By Tony Rizzo
We’ve talked about the compelling case for data-centric marketing. But before any financial institution can begin to properly mine, enhance, analyze, and act on its data, there needs to be an acknowledgment of the strategic goals of the business.
The universal goals of business apply to your bank.
A financial institution has three business development goals:
- Increase volume at the point of sale
- Increase purchase frequency
- Increase new customers
Most financially-driven KPIs are often overlooked and replaced with more complex strategies. These strategies are either forgotten with time, or too complex for front-line employees to understand—and in turn, to execute.
Increasing volume at the point-of-sale relates directly to an institution’s ability to effectively cross-sell to customers when customers are making their original purchases. In 2010, U.S. consumers owned an average of 8.2 financial products. However, no more than three of those products were at any single institution. Given this sales opportunity, it is incumbent upon the bank to implement relationship pricing strategies as well as to communicate the bank’s overall capability (e.g., brand presentation) to effectively serve a wide range of financial needs including retail, commercial, wealth management, and insurance. Once a bank has mastered the cross-sell, the next step is to turn its attention to increasing customers’ frequency of purchases.
In 2009 United Kingdom banks reported that 20% of customers defect annually, and in 2011 U.S.-based institutions suffered a 31% attrition rate. The most commonly cited reason is the nebulous “poor service.” One reason why customers believe they receive poor service could be a lack of meaningful ongoing communication and a demonstrated appreciation for their business. No complicated statistical models are needed to understand that consumers gravitate to a company that demonstrates interest in them. By increasing purchase frequency throughout the customer’s lifetime, a financial institution would certainly reduce attrition rates and increase loyalty. Another benefit of executing this strategy is the increase in profit. According to Fred Reichheld’s book, The Loyalty Effect: The Hidden Force behind Growth, Profits, and Lasting Value, an increase in customer retention that’s as little as 5% can increase profits by as much as 95% percent. Your current customers came to you because they believed in your company’s brand promise. You owe it to them to continually reach out and explain why doing more business with you makes sense for them and for you.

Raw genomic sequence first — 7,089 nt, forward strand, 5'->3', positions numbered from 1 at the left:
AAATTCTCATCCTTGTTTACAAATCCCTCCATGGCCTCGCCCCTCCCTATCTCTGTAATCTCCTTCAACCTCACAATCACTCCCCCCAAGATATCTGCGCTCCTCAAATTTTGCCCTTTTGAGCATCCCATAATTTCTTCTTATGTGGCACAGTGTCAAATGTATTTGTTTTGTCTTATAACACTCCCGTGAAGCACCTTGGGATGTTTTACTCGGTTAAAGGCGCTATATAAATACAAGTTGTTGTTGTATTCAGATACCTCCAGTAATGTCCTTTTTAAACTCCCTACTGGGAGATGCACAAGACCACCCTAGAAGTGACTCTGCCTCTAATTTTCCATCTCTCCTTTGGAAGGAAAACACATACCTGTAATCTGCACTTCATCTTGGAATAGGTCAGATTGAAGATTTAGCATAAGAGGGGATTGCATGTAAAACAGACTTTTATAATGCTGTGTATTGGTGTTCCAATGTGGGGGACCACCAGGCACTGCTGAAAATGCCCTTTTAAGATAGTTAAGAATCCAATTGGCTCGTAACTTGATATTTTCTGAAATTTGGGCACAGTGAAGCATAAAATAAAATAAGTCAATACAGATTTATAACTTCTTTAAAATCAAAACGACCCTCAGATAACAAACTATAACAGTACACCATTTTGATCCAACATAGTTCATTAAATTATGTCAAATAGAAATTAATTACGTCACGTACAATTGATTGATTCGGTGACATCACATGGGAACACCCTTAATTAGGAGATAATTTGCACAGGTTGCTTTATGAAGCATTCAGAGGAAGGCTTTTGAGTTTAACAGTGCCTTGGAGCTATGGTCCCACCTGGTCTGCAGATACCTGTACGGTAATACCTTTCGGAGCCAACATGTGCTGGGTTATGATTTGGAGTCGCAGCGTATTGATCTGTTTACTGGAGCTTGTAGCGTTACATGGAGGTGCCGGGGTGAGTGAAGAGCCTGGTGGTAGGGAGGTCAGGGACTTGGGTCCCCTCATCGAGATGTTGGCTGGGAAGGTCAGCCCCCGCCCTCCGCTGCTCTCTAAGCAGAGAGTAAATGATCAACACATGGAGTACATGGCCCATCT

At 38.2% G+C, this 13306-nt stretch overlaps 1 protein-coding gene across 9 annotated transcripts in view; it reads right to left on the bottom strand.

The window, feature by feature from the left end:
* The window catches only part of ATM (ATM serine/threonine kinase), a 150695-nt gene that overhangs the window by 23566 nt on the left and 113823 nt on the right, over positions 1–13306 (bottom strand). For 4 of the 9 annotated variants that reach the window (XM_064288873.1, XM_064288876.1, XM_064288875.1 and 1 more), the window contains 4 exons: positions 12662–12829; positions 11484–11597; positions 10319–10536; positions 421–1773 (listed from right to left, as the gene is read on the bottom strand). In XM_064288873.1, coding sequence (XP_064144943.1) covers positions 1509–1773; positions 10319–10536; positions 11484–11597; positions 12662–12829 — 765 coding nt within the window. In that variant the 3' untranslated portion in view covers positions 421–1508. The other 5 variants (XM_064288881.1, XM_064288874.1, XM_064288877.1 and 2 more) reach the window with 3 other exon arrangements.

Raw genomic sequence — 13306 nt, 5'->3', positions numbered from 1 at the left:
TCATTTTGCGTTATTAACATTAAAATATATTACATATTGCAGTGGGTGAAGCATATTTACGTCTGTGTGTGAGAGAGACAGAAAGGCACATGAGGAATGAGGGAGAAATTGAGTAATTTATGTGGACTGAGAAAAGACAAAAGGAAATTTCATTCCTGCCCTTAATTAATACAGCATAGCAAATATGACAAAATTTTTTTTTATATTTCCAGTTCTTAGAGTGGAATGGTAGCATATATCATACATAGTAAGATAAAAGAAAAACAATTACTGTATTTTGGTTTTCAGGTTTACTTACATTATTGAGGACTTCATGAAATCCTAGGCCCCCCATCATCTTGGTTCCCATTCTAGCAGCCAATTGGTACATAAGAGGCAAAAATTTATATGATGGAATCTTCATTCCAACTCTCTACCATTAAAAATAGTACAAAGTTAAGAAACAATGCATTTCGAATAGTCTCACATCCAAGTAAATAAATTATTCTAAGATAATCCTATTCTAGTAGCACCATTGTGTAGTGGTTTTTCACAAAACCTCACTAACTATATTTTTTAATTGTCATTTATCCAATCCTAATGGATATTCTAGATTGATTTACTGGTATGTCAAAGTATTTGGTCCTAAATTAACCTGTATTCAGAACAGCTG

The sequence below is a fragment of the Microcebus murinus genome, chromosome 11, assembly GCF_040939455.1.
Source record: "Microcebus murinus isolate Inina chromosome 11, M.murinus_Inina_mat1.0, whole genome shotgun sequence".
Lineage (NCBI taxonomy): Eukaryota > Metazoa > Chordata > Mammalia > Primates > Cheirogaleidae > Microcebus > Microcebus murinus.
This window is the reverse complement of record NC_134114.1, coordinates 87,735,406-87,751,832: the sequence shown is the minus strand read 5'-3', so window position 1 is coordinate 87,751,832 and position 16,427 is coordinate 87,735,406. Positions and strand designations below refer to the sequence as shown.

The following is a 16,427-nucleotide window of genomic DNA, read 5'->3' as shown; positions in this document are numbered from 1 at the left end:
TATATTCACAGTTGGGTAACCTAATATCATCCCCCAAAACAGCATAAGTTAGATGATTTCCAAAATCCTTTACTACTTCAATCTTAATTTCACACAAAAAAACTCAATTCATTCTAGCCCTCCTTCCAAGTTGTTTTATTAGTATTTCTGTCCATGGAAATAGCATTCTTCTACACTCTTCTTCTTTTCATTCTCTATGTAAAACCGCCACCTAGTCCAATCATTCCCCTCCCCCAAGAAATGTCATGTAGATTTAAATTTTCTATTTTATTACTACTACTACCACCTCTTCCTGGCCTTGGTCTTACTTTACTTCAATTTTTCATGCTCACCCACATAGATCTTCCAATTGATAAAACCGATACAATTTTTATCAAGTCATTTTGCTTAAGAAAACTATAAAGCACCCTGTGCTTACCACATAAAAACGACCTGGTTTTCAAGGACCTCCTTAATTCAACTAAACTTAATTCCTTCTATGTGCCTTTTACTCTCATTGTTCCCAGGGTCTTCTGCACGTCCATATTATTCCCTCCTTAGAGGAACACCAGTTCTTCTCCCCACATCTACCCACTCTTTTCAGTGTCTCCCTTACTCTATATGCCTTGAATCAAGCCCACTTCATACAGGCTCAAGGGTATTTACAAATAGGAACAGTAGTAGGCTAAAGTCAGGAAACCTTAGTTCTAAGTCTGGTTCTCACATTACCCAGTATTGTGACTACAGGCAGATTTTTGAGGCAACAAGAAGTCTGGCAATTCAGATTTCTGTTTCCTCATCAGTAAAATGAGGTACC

Bring in new customers.
The final universal goal of your business is to increase the number of new customers. For any bank, this is a challenge. By some estimates, acquisition costs of a new household range from $300 to $400 each, making most marketing acquisition efforts unprofitable given a 1-year payback of the marketing investment. If a bank executes goals one and two (increase sales at the point-of-purchase and increase transaction frequency), then its customer base will become more loyal and active. Empirical research has confirmed the link between satisfaction, loyalty, and common business goals (increasing profit and market share). Further, communicating with and educating customers creates a chain reaction propagating loyalty. Loyal and active customers tell their friends. In other words, take care of goals one and two, and goal three will follow. In order to accomplish these goals, one needs a starting point. For many, the starting point of winning the competitive race can be found in data.
Consider the role of data.
Combined with its ability to convey trust, a bank’s ability to gather financial data from both a transactional and behavioral perspective gives it a competitive advantage. The behavioral insights that emerge from this collection of information can lead to improved service, enhanced products, and real-time analytics for marketing execution. Although many small to mid-sized banks, may find it daunting to take on a data collection effort, there are ways to work around the absence of a large analytical staff. An off-the-shelf customer relationship management (CRM) or marketing customer information file (MCIF) tool designed for banking can be useful to facilitate dynamic analysis of relationships at the household level. Either system will give you the capability to analyze household profitability and optimal product and service mix.
Using either the CRM or MCIF system, you can examine the most profitable and active households, as well as those most likely to become profitable and engaged. At this point, the marketer should have a profile and lists identifying the core market. However, at this stage, marketing intelligence is limited to the customer’s life within the bank and does not include demographics, psychographics, or predictive purchase data. The more valuable information will be found by looking outside the bank. Fortunately, one does not have to look far in order to glean a wealth of information in a short amount of time.
Tony Rizzo is General Manager of Creative Services at Marquis, a Plano, Tex. data analytics company specializing in the financial services industry. A 26-year veteran of financial marketing, Tony has been published in every major financial industry publication as well as the Wall Street Journal and USA Today, and is a frequent national speaker on leveraging data to increase retention and profitability from a marketing perspective. Email: firstname.lastname@example.org.